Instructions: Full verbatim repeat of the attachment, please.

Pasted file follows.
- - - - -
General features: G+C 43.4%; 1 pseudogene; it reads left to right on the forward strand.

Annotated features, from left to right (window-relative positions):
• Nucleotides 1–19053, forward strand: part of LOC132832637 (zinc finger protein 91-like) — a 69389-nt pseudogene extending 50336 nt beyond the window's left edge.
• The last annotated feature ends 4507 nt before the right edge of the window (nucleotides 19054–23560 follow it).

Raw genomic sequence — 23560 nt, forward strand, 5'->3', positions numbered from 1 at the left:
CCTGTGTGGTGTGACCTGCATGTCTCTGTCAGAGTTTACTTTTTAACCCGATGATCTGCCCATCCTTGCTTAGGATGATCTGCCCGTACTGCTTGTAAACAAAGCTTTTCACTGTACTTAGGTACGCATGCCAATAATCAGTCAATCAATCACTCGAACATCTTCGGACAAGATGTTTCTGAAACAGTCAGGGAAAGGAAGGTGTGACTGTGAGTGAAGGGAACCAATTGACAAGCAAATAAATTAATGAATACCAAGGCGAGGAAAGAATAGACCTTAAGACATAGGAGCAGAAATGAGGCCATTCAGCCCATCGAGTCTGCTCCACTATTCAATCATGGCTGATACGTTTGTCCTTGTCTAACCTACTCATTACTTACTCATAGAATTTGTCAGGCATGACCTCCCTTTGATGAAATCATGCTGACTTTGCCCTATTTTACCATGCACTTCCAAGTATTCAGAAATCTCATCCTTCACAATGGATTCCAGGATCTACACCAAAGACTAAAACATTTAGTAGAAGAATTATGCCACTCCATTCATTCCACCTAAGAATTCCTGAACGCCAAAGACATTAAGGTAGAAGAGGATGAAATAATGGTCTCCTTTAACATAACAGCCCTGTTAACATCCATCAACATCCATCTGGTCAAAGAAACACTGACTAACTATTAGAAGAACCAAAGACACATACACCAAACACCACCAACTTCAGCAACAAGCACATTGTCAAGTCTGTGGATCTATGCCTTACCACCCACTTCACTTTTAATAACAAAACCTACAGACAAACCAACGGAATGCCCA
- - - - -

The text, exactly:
General features: G+C 43.4%; 1 pseudogene; it reads left to right on the forward strand.

Annotated features, from left to right (window-relative positions):
• Nucleotides 1–19053, forward strand: part of LOC132832637 (zinc finger protein 91-like) — a 69389-nt pseudogene extending 50336 nt beyond the window's left edge.
• The last annotated feature ends 4507 nt before the right edge of the window (nucleotides 19054–23560 follow it).

Raw genomic sequence — 23560 nt, forward strand, 5'->3', positions numbered from 1 at the left:
CCTGTGTGGTGTGACCTGCATGTCTCTGTCAGAGTTTACTTTTTAACCCGATGATCTGCCCATCCTTGCTTAGGATGATCTGCCCGTACTGCTTGTAAACAAAGCTTTTCACTGTACTTAGGTACGCATGCCAATAATCAGTCAATCAATCACTCGAACATCTTCGGACAAGATGTTTCTGAAACAGTCAGGGAAAGGAAGGTGTGACTGTGAGTGAAGGGAACCAATTGACAAGCAAATAAATTAATGAATACCAAGGCGAGGAAAGAATAGACCTTAAGACATAGGAGCAGAAATGAGGCCATTCAGCCCATCGAGTCTGCTCCACTATTCAATCATGGCTGATACGTTTGTCCTTGTCTAACCTACTCATTACTTACTCATAGAATTTGTCAGGCATGACCTCCCTTTGATGAAATCATGCTGACTTTGCCCTATTTTACCATGCACTTCCAAGTATTCAGAAATCTCATCCTTCACAATGGATTCCAGGATCTACACCAAAGACTAAAACATTTAGTAGAAGAATTATGCCACTCCATTCATTCCACCTAAGAATTCCTGAACGCCAAAGACATTAAGGTAGAAGAGGATGAAATAATGGTCTCCTTTAACATAACAGCCCTGTTAACATCCATCAACATCCATCTGGTCAAAGAAACACTGACTAACTATTAGAAGAACCAAAGACACATACACCAAACACCACCAACTTCAGCAACAAGCACATTGTCAAGTCTGTGGATCTATGCCTTACCACCCACTTCACTTTTAATAACAAAACCTACAGACAAACCAACGGAATGCCCA